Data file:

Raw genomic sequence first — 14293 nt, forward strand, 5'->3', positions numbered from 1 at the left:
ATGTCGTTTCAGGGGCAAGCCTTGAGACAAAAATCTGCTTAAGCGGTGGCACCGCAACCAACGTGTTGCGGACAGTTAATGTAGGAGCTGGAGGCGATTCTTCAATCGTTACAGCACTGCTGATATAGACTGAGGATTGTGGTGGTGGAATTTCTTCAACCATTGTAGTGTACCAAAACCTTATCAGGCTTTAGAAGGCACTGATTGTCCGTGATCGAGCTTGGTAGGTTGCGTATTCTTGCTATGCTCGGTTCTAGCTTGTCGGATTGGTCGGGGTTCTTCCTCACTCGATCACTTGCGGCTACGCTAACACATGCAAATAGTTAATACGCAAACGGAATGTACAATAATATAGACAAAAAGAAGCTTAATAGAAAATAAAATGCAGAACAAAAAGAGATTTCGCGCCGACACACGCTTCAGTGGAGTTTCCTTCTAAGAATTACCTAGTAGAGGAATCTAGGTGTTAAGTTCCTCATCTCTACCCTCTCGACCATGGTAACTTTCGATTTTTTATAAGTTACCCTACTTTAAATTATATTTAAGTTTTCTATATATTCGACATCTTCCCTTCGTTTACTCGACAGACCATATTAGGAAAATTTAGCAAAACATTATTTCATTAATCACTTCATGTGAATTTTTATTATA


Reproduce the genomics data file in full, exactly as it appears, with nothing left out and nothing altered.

Raw genomic sequence first — 14293 nt, forward strand, 5'->3', positions numbered from 1 at the left:
ATGTCGTTTCAGGGGCAAGCCTTGAGACAAAAATCTGCTTAAGCGGTGGCACCGCAACCAACGTGTTGCGGACAGTTAATGTAGGAGCTGGAGGCGATTCTTCAATCGTTACAGCACTGCTGATATAGACTGAGGATTGTGGTGGTGGAATTTCTTCAACCATTGTAGTGTACCAAAACCTTATCAGGCTTTAGAAGGCACTGATTGTCCGTGATCGAGCTTGGTAGGTTGCGTATTCTTGCTATGCTCGGTTCTAGCTTGTCGGATTGGTCGGGGTTCTTCCTCACTCGATCACTTGCGGCTACGCTAACACATGCAAATAGTTAATACGCAAACGGAATGTACAATAATATAGACAAAAAGAAGCTTAATAGAAAATAAAATGCAGAACAAAAAGAGATTTCGCGCCGACACACGCTTCAGTGGAGTTTCCTTCTAAGAATTACCTAGTAGAGGAATCTAGGTGTTAAGTTCCTCATCTCTACCCTCTCGACCATGGTAACTTTCGATTTTTTATAAGTTACCCTACTTTAAATTATATTTAAGTTTTCTATATATTCGACATCTTCCCTTCGTTTACTCGACAGACCATATTAGGAAAATTTAGCAAAACATTATTTCATTAATCACTTCATGTGAATTTTTATTATA